Staff Writer

PORT CHARLOTTE — Everyone’s heard littering is bad.

Yet, somehow, pounds of single-use drink containers, food wrappers and Styrofoam were found on the sides of Veterans Boulevard Saturday morning.

Around 50 volunteers from throughout the region with the Coastal & Heartland National Estuary Partnership picked up over 50 bags of trash Saturday during a Pre-Marine Debris Plastic Pickup event. Those bags will be taken to a landfill. Meanwhile, an additional 20 bags of marine debris will be cleaned and attached to an interactive sculpture the group will use at their Nature Festival Nov. 16.

The materials will then be recycled.

“Volunteers learned that it is so important to collect garbage before it enters our waterways and, ultimately, the ocean as well as limit our use of single-use plastics overall,” said CHNEP’s research and outreach manager Nicole Iadevaia.

The group will have another cleanup Saturday, Sept. 21.

Though most of the trash was pretty predictable, there were some oddballs: a toilet seat, a refrigerator door, a shop vac, tires, a mattress and a wreath.

Regardless, none of it should’ve been thrown into the grassy marshes lining Veterans Boulevard.

Here’s why:

1. It’s not just your home.

That small wrapper or cigarette butt lining the highway isn’t just an eyesore. To a bird, that’s food.

It can be a choking hazard and an ingredient for a toxic nest.

“We need to save our animals,” said Brielle Fitton, 10, who went with her mom Allie Fitton to the cleanup Saturday morning.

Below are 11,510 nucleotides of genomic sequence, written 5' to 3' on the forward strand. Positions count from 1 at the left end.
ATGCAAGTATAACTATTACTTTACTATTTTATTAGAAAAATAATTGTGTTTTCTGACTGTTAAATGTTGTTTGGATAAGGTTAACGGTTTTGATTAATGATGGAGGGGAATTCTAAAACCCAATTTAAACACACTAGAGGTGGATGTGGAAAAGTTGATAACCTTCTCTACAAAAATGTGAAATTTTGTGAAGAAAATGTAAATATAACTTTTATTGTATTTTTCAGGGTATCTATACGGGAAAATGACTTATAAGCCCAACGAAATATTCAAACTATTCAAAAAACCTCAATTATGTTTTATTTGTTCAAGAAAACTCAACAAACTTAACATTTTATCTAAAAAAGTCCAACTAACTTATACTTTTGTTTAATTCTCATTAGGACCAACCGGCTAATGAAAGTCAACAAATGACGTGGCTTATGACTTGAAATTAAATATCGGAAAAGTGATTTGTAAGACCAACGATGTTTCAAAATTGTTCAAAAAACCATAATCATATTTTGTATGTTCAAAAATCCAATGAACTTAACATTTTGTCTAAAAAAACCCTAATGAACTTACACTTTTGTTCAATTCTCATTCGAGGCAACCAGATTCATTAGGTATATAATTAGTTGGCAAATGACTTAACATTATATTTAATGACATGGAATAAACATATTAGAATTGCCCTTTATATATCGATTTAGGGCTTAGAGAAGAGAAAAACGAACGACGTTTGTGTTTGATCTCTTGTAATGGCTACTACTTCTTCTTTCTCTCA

Even though the World Health Organization says the levels of microplastics in drinking water don’t seem risky, the plastics littered into our waterways can be eaten by bugs, fish, birds and other animals that humans eat.

“It’s part of the ecosystem,” said Sierra Moen, an outreach associate intern with CHNEP.

2. It’s your future.

“I want to make sure my grandkids can come and enjoy (the outdoors),” said Port Charlotte resident Robb Johnson.

Johnson paddled out into Port Charlotte Beach Park’s waterways Saturday with members of the Kayak Club to find trash that had already made it’s way to the water.

“If we all don’t do our part, our kids won’t have a world to live in,” said volunteer Julie Read, who collected a couple of pounds of trash within the first hour of cleaning up Veterans Boulevard.

3. It won’t go away

“Plastic does not decompose,” Moen said. “Every piece of plastic you’ve used has never gone away.”

Plus, “nobody wants to see the community they live in full of trash,” said volunteer Lis Thompson.



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